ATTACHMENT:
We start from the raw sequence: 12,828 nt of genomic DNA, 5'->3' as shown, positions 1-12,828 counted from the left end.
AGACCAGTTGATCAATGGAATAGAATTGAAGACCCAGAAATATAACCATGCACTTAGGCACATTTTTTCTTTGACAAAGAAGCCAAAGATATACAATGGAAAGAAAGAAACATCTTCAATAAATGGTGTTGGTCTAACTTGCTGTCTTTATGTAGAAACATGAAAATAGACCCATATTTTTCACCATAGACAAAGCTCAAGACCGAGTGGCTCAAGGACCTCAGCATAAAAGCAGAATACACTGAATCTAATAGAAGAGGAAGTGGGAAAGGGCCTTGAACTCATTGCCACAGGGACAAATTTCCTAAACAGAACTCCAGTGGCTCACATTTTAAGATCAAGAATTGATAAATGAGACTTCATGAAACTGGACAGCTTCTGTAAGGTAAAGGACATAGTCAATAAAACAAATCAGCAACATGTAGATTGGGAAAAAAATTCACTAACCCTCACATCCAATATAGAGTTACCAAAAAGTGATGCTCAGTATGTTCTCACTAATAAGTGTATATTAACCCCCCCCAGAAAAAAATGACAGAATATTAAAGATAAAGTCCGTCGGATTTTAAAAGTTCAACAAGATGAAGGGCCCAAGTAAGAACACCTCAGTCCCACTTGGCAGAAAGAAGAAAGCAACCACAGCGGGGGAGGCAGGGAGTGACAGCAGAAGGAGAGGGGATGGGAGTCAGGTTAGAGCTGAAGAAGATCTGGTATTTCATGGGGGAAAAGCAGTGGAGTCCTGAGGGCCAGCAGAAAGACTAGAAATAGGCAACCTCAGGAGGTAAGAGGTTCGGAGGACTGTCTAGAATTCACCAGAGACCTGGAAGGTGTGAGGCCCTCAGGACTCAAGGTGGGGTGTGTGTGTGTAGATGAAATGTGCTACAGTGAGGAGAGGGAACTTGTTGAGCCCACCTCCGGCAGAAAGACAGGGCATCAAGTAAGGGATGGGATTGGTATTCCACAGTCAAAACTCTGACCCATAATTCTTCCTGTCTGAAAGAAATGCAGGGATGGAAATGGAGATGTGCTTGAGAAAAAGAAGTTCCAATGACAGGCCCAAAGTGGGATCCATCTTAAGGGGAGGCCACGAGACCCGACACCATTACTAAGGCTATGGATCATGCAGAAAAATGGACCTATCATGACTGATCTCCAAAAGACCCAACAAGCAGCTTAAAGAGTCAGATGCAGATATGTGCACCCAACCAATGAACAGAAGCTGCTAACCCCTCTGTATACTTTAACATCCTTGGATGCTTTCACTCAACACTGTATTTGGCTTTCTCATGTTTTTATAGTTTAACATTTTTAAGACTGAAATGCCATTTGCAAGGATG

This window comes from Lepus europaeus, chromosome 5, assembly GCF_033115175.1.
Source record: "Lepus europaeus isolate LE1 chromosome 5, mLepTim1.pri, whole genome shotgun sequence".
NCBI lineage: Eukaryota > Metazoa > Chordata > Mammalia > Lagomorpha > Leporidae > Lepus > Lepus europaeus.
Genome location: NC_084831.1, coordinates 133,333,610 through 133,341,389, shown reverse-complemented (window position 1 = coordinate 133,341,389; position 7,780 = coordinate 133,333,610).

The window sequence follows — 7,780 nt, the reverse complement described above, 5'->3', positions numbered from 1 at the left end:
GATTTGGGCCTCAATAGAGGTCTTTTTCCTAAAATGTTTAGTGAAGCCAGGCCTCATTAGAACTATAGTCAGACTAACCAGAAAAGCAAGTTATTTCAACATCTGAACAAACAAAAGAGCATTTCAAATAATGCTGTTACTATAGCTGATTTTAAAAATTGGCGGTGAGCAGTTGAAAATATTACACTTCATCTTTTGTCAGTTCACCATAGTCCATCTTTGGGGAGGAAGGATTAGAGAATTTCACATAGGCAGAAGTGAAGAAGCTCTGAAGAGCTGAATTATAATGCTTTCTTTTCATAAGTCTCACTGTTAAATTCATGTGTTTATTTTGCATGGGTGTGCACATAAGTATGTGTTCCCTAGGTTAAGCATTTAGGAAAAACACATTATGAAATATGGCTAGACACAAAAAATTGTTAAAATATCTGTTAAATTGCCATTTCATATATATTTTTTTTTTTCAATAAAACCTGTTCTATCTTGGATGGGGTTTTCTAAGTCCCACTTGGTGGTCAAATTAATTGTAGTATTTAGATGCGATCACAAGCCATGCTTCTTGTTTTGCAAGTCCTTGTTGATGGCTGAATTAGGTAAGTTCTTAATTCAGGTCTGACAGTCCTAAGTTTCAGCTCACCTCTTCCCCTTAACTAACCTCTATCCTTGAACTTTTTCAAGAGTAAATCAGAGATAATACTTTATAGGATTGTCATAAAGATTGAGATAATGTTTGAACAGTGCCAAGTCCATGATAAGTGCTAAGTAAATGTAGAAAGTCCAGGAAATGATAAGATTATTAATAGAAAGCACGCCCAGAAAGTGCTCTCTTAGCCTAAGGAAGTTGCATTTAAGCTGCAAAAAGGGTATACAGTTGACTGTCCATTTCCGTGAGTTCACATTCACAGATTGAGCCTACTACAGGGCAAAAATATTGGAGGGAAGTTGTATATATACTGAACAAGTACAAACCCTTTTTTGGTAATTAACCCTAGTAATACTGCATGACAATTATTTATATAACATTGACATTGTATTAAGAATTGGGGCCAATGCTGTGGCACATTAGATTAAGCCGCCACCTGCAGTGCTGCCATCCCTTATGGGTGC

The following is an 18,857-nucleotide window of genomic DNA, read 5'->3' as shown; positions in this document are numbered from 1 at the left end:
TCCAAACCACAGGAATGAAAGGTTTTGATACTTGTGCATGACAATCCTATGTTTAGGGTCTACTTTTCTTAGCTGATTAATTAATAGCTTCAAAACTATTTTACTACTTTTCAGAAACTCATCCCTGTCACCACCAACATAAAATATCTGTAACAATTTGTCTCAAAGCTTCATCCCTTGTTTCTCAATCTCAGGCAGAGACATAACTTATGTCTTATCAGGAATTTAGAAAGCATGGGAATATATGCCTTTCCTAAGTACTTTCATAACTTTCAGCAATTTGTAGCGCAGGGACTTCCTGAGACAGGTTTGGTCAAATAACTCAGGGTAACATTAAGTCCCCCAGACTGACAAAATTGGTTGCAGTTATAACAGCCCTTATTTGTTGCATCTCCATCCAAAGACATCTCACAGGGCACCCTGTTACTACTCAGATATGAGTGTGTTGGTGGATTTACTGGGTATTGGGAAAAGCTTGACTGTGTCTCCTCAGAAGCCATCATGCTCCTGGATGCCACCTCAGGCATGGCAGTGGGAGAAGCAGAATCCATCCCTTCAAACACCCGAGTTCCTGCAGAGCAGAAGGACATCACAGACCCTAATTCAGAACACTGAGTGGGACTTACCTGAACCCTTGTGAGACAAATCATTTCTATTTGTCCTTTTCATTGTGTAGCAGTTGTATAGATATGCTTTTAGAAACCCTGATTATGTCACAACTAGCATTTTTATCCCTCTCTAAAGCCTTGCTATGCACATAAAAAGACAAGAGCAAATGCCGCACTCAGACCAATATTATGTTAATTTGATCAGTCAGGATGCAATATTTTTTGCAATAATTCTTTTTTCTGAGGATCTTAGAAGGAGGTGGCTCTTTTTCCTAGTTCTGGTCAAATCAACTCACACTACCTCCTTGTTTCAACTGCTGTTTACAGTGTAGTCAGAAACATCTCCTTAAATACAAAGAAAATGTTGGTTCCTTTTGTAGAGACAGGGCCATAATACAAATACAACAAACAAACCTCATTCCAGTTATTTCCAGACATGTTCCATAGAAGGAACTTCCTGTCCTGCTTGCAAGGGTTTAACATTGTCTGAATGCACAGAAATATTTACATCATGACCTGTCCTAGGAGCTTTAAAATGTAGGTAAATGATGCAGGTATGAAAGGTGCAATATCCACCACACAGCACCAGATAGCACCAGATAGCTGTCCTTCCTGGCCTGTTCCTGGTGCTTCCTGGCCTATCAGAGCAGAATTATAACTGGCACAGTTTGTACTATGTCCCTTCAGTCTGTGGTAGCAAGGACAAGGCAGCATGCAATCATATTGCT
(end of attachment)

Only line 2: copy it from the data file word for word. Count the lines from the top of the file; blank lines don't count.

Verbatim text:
AGACCAGTTGATCAATGGAATAGAATTGAAGACCCAGAAATATAACCATGCACTTAGGCACATTTTTTCTTTGACAAAGAAGCCAAAGATATACAATGGAAAGAAAGAAACATCTTCAATAAATGGTGTTGGTCTAACTTGCTGTCTTTATGTAGAAACATGAAAATAGACCCATATTTTTCACCATAGACAAAGCTCAAGACCGAGTGGCTCAAGGACCTCAGCATAAAAGCAGAATACACTGAATCTAATAGAAGAGGAAGTGGGAAAGGGCCTTGAACTCATTGCCACAGGGACAAATTTCCTAAACAGAACTCCAGTGGCTCACATTTTAAGATCAAGAATTGATAAATGAGACTTCATGAAACTGGACAGCTTCTGTAAGGTAAAGGACATAGTCAATAAAACAAATCAGCAACATGTAGATTGGGAAAAAAATTCACTAACCCTCACATCCAATATAGAGTTACCAAAAAGTGATGCTCAGTATGTTCTCACTAATAAGTGTATATTAACCCCCCCCAGAAAAAAATGACAGAATATTAAAGATAAAGTCCGTCGGATTTTAAAAGTTCAACAAGATGAAGGGCCCAAGTAAGAACACCTCAGTCCCACTTGGCAGAAAGAAGAAAGCAACCACAGCGGGGGAGGCAGGGAGTGACAGCAGAAGGAGAGGGGATGGGAGTCAGGTTAGAGCTGAAGAAGATCTGGTATTTCATGGGGGAAAAGCAGTGGAGTCCTGAGGGCCAGCAGAAAGACTAGAAATAGGCAACCTCAGGAGGTAAGAGGTTCGGAGGACTGTCTAGAATTCACCAGAGACCTGGAAGGTGTGAGGCCCTCAGGACTCAAGGTGGGGTGTGTGTGTGTAGATGAAATGTGCTACAGTGAGGAGAGGGAACTTGTTGAGCCCACCTCCGGCAGAAAGACAGGGCATCAAGTAAGGGATGGGATTGGTATTCCACAGTCAAAACTCTGACCCATAATTCTTCCTGTCTGAAAGAAATGCAGGGATGGAAATGGAGATGTGCTTGAGAAAAAGAAGTTCCAATGACAGGCCCAAAGTGGGATCCATCTTAAGGGGAGGCCACGAGACCCGACACCATTACTAAGGCTATGGATCATGCAGAAAAATGGACCTATCATGACTGATCTCCAAAAGACCCAACAAGCAGCTTAAAGAGTCAGATGCAGATATGTGCACCCAACCAATGAACAGAAGCTGCTAACCCCTCTGTATACTTTAACATCCTTGGATGCTTTCACTCAACACTGTATTTGGCTTTCTCATGTTTTTATAGTTTAACATTTTTAAGACTGAAATGCCATTTGCAAGGATG